We switched activities with the marine biology students on the Sea Monkey. The next activity was one I was looking forward to, turtle tagging. We had students dragged behind the boat to look for sea turtles under the boat. When I went I got unlucky and had to use the rope handle while everyone else had the rubber handles because Bobby tricked me and told me the rope handle is the best because you have the best chance to see a turtle. It felt like my fingers were about to fall off. We saw two turtles but no cigar. I was jealous of the students on the Sea Monkey because Cooper caught a turtle. 
After turtle tagging, we separated into our project groups in Virgin Gorda. My group felt very confident after hours of preparation. We went to present our projects to our teachers and all the dive instructors in Dive BVI. We tried our best and I believe we did great on our presentations. We left straight to the beach once all the presentations were done. Tonight we would have pizza like the last day. I immediately went for the bbq pork pizza. After pizza, we had cupcakes made by Beth, a dive instructor, even though we didn’t catch two sea turtles. Overall another great day in the BVI.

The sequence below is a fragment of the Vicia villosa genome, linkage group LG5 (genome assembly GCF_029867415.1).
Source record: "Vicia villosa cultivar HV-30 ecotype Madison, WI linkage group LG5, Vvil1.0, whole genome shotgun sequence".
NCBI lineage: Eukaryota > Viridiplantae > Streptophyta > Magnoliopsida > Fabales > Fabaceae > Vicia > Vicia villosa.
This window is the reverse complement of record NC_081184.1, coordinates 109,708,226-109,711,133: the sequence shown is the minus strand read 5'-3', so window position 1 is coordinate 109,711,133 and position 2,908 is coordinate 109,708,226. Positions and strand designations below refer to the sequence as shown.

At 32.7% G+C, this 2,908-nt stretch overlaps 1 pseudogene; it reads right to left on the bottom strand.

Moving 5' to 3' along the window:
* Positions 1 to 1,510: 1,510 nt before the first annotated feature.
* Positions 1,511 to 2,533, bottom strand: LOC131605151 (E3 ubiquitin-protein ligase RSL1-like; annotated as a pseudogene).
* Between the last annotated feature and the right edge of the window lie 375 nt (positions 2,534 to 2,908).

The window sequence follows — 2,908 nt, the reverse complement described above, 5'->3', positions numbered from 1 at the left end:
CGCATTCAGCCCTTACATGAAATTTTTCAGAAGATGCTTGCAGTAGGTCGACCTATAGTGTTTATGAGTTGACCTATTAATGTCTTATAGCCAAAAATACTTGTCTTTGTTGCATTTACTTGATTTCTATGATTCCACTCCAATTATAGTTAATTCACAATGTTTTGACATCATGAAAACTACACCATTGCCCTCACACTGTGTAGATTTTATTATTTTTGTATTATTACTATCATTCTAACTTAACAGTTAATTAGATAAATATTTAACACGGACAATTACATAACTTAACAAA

• Yvette Riccione

    First off, what a beautiful photo! It looks like the sky was swished with yellow paint. Intriguing story about the sinking of the Rhone. Hmmm….I found it interesting that the sole passenger who survived was an Italian. Maybe, if a diver with Italian roots (hint, hint) touched the porthole, it’s good luck regardless if it’s rubbed clockwise or counter clockwise. Also, I’m glad you’re using your GoPro to take pictures underwater. I can’t wait to see the photos — especially the shots of the Rhone’s propeller! It looks like Day 5/6 were filled with even more marine life. One more day to go! Have a fantastic last day in paradise!